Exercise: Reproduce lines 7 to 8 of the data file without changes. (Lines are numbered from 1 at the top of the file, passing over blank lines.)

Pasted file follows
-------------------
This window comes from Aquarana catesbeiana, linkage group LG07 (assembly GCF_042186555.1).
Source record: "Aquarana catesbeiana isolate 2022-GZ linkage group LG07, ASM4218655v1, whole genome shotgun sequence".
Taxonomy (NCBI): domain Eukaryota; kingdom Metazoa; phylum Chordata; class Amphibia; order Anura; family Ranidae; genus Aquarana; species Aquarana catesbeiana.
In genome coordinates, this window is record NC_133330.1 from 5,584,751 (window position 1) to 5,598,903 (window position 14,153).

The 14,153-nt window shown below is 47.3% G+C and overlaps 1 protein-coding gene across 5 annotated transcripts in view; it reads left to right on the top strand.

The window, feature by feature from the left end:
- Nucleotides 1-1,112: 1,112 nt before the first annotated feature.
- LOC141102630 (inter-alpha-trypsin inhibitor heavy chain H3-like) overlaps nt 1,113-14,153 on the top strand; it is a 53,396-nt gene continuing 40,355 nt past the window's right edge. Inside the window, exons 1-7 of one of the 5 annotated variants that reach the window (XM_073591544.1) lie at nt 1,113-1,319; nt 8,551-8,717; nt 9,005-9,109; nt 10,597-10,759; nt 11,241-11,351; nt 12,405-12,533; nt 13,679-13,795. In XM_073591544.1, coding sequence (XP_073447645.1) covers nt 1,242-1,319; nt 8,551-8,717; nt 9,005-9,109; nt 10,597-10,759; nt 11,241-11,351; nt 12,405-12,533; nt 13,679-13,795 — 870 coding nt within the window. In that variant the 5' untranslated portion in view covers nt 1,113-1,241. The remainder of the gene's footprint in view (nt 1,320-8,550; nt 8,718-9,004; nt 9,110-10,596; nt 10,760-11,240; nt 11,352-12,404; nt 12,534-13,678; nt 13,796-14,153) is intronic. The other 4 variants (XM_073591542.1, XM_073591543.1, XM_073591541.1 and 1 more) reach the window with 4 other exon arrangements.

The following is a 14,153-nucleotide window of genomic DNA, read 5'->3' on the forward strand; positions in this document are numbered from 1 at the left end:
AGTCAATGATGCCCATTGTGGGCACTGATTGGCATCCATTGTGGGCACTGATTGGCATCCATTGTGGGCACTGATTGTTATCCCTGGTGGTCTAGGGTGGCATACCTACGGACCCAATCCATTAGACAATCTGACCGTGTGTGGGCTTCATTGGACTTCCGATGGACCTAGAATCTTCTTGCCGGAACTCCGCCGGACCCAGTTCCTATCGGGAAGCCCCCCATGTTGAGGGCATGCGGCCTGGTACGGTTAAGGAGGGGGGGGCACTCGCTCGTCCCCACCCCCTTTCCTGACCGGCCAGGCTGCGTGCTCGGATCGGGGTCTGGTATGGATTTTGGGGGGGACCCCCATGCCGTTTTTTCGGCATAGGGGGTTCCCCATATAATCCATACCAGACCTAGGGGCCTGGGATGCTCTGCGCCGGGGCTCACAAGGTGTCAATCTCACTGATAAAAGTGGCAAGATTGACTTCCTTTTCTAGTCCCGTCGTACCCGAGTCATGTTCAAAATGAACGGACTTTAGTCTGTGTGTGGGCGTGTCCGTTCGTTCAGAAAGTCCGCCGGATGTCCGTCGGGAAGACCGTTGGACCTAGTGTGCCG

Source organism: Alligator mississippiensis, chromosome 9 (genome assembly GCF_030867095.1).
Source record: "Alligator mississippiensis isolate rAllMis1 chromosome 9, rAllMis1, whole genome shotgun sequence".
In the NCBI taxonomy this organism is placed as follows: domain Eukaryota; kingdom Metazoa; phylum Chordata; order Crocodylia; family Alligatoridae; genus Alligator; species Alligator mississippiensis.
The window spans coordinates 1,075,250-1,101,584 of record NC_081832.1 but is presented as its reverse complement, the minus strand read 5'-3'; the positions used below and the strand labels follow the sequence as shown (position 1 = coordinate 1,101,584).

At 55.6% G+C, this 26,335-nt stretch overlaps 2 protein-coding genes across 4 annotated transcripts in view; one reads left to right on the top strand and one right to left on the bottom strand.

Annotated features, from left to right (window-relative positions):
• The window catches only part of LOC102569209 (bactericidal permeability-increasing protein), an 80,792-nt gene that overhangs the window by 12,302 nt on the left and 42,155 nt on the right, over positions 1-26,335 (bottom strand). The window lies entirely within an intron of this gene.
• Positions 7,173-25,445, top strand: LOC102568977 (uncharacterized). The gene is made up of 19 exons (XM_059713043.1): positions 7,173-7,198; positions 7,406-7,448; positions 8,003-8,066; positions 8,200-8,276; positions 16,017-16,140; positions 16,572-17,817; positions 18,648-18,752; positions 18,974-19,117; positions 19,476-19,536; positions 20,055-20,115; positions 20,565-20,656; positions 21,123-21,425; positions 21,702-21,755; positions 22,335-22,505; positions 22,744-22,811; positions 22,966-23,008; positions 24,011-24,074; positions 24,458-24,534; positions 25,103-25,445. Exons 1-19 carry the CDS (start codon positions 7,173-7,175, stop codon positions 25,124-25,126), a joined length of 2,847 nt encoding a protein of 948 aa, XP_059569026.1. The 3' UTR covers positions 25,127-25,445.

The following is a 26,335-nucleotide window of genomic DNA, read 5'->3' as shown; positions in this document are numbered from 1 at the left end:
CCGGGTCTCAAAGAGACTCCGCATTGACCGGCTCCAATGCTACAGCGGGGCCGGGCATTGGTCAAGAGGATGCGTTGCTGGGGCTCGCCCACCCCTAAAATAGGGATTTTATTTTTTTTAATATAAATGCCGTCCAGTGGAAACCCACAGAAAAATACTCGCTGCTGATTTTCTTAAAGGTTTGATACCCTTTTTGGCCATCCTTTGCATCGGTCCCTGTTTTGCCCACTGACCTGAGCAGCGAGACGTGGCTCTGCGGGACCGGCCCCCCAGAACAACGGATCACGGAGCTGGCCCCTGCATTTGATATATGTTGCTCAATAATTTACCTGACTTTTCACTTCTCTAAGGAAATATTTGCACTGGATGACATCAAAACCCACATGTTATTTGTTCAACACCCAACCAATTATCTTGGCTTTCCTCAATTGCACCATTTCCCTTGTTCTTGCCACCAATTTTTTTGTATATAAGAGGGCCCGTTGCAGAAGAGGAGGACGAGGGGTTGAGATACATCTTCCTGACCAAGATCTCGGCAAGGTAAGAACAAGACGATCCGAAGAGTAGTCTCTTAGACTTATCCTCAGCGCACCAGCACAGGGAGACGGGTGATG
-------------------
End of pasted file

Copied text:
- Nucleotides 1-1,112: 1,112 nt before the first annotated feature.
- LOC141102630 (inter-alpha-trypsin inhibitor heavy chain H3-like) overlaps nt 1,113-14,153 on the top strand; it is a 53,396-nt gene continuing 40,355 nt past the window's right edge. Inside the window, exons 1-7 of one of the 5 annotated variants that reach the window (XM_073591544.1) lie at nt 1,113-1,319; nt 8,551-8,717; nt 9,005-9,109; nt 10,597-10,759; nt 11,241-11,351; nt 12,405-12,533; nt 13,679-13,795. In XM_073591544.1, coding sequence (XP_073447645.1) covers nt 1,242-1,319; nt 8,551-8,717; nt 9,005-9,109; nt 10,597-10,759; nt 11,241-11,351; nt 12,405-12,533; nt 13,679-13,795 — 870 coding nt within the window. In that variant the 5' untranslated portion in view covers nt 1,113-1,241. The remainder of the gene's footprint in view (nt 1,320-8,550; nt 8,718-9,004; nt 9,110-10,596; nt 10,760-11,240; nt 11,352-12,404; nt 12,534-13,678; nt 13,796-14,153) is intronic. The other 4 variants (XM_073591542.1, XM_073591543.1, XM_073591541.1 and 1 more) reach the window with 4 other exon arrangements.